Does Time on Mobile Device Support a Claim for Unpaid Overtime?

Posted on August 9, 2017 by Elaine I. Hogan
Posted in Overtime

The Situation: You have employees who are doing work after hours on their mobile devices. Although you have a procedure for submission of any overtime worked, these employees do not report these hours as time worked. Can they bring a claim against you for unpaid overtime under the FLSA, arguing that you should have known they were working after hours on these devices?…


Applying the Administrative Exemption under the FLSA

Posted on July 12, 2017 by Elaine I. Hogan

The Situation: One of the requirements of the administrative exemption of the FLSA is that an employee must have as his or her primary duty “office or non-manual work related to the management or general business operations of the employer or the employer’s customers.”  So what exactly does this mean? Do mortgage underwriters meet this requirement?…


Duane Reade Settles FLSA Collective Action for $13.5 Million—But Can’t Make Plaintiffs’ Counsel Keep Quiet About It?

Posted on May 17, 2017 by Elaine I. Hogan

The Situation: A group of employees brings a FLSA collective action against an employer, claiming they were misclassified as exempt and denied overtime pay over a number of years.  After many years of litigation, the employer is able to reach a resolution, agreeing to pay the plaintiffs millions.  Of course, the lawyers who represented the group of plaintiffs are proud of their victory. Can the employer make it a condition of settlement that the law firm can’t post about the victory on social media?…


Even if Staffing Company is Paying Employees, You Could be on the Hook for Unpaid Wages

Posted on April 19, 2017 by Elaine I. Hogan

The Situation: You go through a temporary staffing company for a certain group of employees and that company takes care of paying the employees. If the staffing company fails to properly pay these employees, what type of consequences could you face?…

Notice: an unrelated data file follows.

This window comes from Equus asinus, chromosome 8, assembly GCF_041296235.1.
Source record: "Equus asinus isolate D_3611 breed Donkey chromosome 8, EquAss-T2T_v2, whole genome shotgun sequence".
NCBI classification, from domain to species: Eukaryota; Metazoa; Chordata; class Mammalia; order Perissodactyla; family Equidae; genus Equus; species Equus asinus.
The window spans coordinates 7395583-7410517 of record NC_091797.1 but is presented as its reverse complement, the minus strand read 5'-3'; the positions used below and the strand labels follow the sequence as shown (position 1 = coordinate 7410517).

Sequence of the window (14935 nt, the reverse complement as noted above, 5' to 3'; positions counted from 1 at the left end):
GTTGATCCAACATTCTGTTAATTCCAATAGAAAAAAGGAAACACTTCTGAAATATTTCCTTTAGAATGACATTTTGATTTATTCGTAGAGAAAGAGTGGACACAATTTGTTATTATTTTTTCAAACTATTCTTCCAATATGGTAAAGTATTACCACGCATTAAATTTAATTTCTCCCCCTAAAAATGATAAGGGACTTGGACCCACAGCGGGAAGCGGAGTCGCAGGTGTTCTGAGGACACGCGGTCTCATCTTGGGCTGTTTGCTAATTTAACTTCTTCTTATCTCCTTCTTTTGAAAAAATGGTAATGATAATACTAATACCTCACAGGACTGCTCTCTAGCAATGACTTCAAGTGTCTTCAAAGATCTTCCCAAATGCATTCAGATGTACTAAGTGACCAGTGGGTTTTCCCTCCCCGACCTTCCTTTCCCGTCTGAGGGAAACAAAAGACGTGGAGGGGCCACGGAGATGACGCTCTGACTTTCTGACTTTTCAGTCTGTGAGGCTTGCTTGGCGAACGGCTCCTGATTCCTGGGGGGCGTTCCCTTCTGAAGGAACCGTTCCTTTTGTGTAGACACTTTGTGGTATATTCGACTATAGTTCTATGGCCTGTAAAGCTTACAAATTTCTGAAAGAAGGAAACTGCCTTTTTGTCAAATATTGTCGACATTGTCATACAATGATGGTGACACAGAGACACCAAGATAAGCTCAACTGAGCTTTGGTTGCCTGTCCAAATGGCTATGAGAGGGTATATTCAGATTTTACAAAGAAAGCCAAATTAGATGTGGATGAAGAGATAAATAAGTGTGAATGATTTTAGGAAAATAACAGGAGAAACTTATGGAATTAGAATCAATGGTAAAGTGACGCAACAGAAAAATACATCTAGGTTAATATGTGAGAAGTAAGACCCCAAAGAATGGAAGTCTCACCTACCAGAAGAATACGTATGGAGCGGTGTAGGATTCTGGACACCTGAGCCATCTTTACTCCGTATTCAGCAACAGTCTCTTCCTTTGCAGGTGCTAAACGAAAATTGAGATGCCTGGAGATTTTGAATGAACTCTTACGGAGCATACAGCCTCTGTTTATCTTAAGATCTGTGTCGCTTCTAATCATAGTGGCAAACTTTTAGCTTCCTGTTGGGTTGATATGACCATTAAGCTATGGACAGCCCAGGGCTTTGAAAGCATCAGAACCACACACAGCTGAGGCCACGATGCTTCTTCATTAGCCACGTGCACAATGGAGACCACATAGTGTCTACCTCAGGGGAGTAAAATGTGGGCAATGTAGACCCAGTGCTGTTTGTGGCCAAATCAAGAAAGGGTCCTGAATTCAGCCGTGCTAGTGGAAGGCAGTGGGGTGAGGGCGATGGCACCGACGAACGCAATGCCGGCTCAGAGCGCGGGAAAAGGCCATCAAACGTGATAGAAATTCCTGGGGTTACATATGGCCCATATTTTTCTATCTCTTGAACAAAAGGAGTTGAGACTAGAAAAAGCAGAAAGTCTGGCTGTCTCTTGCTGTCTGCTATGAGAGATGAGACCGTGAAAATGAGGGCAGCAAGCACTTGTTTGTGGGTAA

Can Employers Obtain Cell Phone GPS Data In Unpaid Overtime Case?

Posted on February 8, 2017 by Elaine I. Hogan

The Situation: You operate a company in which employees frequently use personal cell phones for work reasons.  A group of employees joins together and files a collective action, asserting that you failed to pay them overtime as required under the FLSA.  You want to get ahold of GPS and location services from their cell phones to support your suspicion that these employees were not really working during all the hours they now claim.  Can you get this information?…


New FLSA Test for Joint Employers in Fourth Circuit—If You Use Subcontractors, Pay Attention!

Posted on February 1, 2017 by Elaine I. Hogan

The Situation: A general contractor regularly engages a certain subcontractor to do drywall installation needed on its jobs.  The subcontractor works almost exclusively for the general contractor.  If the employees of the subcontractor are not paid overtime as required by the FLSA, can the general contractor face liability?…


Emotional Distress Damages Allowed in FLSA Retaliation Claim?

Posted on December 28, 2016 by Elaine I. Hogan

The Situation: An employee claims that not only was he not properly paid overtime owed to him, but that when he complained about it, his employer retaliated against him—can he really claim damages based on pain and suffering?…


Federal Court Blocks Overtime Changes

Posted on November 23, 2016 by Elaine I. Hogan

The Situation: Back in September, 21 states filed a lawsuit in federal court in Texas challenging the constitutionality of the rule changes scheduled to go into effect on December 1.  State of Nevada v. U.S. Dept. of Labor, Case No. 4:16cv00731 (E.D. Tex.).  The states (and many other business groups that ended up joining the states) claimed that DOL had exceeded its authority in making these changes and that these changes are in violation of the Tenth Amendment to the Constitution.  The states sought a preliminary injunction preventing the implementation of the new overtime rules.…


Overtime Rule Changes—Have You Considered All Your Options?

Posted on October 26, 2016 by Elaine I. Hogan

The Situation: As most employers are well aware, as of December 1, 2016 (unless something changes before then), the salary minimum for many white collar exemptions under the FLSA will significantly increase from $23,600 to $47,746.  If you have an employee who is making less than the new minimum salary, but also often works over 40 hours in a week, two options are clear--to either raise her salary to the new level to maintain her exemption status or to begin paying her time and a half for all hours worked over 40 in a week. But are there any other options available?…


Orioles Concession Stand Workers Exempt From Overtime

Posted on October 5, 2016 by Elaine I. Hogan

The Situation: Along with the more frequently discussed exemptions, the FLSA contains an exemption for employees of any amusement or recreational establishment, as long as the operations are seasonal.  But what exactly is an amusement or recreational establishment?…

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